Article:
This is Hard
I sat down this evening to find some stuff I could write a few posts about. I went to google news and did a search for “mental illness” and one for “bipolar disorder” and looked through everything that had come up in the past week.
There was a fair amount of stuff – some workers in the CA Department of Mental health are working enough overtime to double their salaries, continuing involvement in your field of work after retiring may help mental health, some news updates on the British guy scheduled for execution in China – so I just picked out a couple of stories to look at. I was specifically looking for something that would be positive or at least neutral – something that wasn’t about people with mental disabilities being violent criminals, or about how pharmaceutical companies are making money.
So I picked an article that seemed positive: a piece by Glenn Close in the Huffington Post about ending stigma. It’s titled Mental Illness: the Stigma of Silence, and there’s a lot in it that’s great. She criticizes the movie Fatal Attraction (in which she starred) for portraying her character as a dangerous psychopath and misrepresenting the reality of mental illness. She points out how other “topics that were once unspeakable,” like breast cancer and AIDS, have gained wide acceptance and awareness, while there is largely silence on the issue of mental illness. She is frustrated by the societal assumption that people with mental disabilities are lost causes. She even calls out ableist language like “‘crazy,’ ‘nuts,’ or ‘psycho’.”
But. She opens the piece by saying that “mental illness and [she] are no strangers” – and then cites her “challenge — and the privilege — of playing characters who have deep psychological wounds” as the basis of her authority. She also mentions that her “sister suffers from a bipolar disorder and [her] nephew from schizoaffective disorder” (emphasis mine). Which … isn’t great and made me frown a bit. But I could have overlooked that – it’s an article with a lot of visibility that makes strong arguments against stigma, it’s connected to an organization “that strives to inspire people to start talking openly about mental illness, to break through the silence and fear [and has] the support of every major, American mental health organization and numerous others.”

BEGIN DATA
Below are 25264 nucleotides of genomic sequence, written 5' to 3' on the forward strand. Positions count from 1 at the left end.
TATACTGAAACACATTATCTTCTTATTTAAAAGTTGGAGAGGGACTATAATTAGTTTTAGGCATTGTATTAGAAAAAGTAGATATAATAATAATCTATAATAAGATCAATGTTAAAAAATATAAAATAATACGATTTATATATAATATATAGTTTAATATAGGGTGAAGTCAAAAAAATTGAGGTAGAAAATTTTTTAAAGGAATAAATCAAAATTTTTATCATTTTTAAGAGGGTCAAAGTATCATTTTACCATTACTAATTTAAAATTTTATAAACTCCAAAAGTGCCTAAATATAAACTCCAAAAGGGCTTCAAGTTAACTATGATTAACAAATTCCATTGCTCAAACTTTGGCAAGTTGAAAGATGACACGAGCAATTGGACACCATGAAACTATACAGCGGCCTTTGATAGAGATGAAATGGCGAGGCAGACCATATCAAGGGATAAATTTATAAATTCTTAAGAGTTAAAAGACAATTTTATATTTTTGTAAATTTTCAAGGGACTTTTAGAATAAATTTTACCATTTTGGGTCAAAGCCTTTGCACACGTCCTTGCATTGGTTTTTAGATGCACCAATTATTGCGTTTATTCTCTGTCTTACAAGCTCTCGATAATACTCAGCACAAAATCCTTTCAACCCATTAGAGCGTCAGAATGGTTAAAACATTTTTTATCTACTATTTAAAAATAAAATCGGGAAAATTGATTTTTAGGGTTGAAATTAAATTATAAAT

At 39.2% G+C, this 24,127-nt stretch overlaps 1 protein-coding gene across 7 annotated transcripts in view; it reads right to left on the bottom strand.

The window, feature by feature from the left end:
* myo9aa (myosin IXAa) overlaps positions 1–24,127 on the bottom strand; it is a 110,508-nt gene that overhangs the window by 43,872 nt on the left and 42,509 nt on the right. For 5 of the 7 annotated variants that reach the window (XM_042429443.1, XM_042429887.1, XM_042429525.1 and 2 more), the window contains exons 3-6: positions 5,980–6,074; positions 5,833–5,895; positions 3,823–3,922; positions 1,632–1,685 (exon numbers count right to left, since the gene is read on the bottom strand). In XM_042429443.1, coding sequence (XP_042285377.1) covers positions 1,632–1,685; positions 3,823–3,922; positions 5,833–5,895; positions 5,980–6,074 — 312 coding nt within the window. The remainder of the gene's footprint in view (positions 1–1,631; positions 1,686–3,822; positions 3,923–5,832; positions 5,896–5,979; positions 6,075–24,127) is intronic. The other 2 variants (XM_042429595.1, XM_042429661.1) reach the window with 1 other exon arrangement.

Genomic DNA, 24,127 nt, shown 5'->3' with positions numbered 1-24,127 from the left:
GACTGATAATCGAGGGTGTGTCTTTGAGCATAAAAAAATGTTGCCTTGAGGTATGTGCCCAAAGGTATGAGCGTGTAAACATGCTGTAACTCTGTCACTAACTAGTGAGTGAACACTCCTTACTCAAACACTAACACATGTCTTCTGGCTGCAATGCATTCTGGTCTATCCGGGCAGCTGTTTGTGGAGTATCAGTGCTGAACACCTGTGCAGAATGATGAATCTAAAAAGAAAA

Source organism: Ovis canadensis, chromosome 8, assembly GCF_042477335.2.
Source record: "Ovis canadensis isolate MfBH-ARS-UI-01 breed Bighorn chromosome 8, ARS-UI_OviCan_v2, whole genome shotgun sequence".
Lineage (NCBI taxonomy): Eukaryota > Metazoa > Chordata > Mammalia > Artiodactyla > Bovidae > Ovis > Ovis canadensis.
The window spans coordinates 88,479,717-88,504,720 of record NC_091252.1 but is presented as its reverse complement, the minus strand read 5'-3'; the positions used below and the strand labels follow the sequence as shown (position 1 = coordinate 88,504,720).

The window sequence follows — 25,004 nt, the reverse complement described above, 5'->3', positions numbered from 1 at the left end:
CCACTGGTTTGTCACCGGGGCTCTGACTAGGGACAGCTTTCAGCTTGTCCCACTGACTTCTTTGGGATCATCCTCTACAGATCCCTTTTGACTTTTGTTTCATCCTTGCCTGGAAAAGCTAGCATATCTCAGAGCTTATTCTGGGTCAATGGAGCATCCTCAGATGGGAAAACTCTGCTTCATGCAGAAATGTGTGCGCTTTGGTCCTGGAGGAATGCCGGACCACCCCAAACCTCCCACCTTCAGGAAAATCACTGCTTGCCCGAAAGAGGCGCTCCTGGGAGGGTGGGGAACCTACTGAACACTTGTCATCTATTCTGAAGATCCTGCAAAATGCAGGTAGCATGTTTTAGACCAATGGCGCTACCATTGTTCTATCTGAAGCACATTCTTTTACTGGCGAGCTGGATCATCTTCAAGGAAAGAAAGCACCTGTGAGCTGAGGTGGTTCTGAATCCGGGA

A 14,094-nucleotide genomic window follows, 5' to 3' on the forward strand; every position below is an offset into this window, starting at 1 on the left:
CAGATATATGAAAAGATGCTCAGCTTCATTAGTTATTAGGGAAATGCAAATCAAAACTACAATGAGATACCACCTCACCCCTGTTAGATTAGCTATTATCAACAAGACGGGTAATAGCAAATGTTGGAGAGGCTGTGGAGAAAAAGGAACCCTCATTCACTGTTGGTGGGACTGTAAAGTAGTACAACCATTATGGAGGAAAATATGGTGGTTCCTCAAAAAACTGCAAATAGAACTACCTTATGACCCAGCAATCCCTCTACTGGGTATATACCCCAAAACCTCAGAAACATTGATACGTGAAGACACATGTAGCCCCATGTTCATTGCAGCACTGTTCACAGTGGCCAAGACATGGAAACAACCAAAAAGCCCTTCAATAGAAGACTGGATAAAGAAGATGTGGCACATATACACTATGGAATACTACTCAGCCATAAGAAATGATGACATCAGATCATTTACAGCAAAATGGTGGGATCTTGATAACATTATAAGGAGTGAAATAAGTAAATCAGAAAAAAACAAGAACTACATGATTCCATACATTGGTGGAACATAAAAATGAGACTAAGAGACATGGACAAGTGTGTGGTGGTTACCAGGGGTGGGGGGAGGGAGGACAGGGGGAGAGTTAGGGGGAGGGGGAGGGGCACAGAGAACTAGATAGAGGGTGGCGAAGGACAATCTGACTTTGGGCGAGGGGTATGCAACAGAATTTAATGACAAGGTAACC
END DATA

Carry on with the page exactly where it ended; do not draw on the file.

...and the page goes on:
Except then I clicked through to the website of the organization, Bring Change 2 Mind. And here is the first thing I saw: (screencap of a video, so excuse the graphics)
I literally gasped out loud. She is a mom, his mom. And he is not even her son, not even a person, not even a person with schizophrenia, not even a schizophrenic, he is labeled with his diagnosis. There’s other photos on the front page- someone with a “post traumatic stress disorder” shirt, and Glenn Close (wearing a “sister” shirt) sitting next to her sister, who is wearing a “bipolar shirt.” And I closed the window. Any kind of anti-stigma campaign that would involve me wearing a shirt saying “bipolar” on it is not a campaign I want to be a part of. More power to those who did choose to be involved, but it just feels wrong and isolating to me. Like that is the only relevant characteristic of the person with mental illness, while people without mental illness are defined in terms of families, relationships to other people.
And that’s why this (and by ‘this’ I mean being a person with a mental disability) is so hard – even those allies who genuinely want to end stigma and address ableism can do things that feel like a slap in the face. We are embedded in a culture so steeped in ableism with institutions providing a long term structure for discrimination and dismissal that it shows up everywhere you look – even when you’re intentionally looking for something good and supportive. So some days it seems easier not to pay attention to mental health issues at all, because around any corner could be something like this.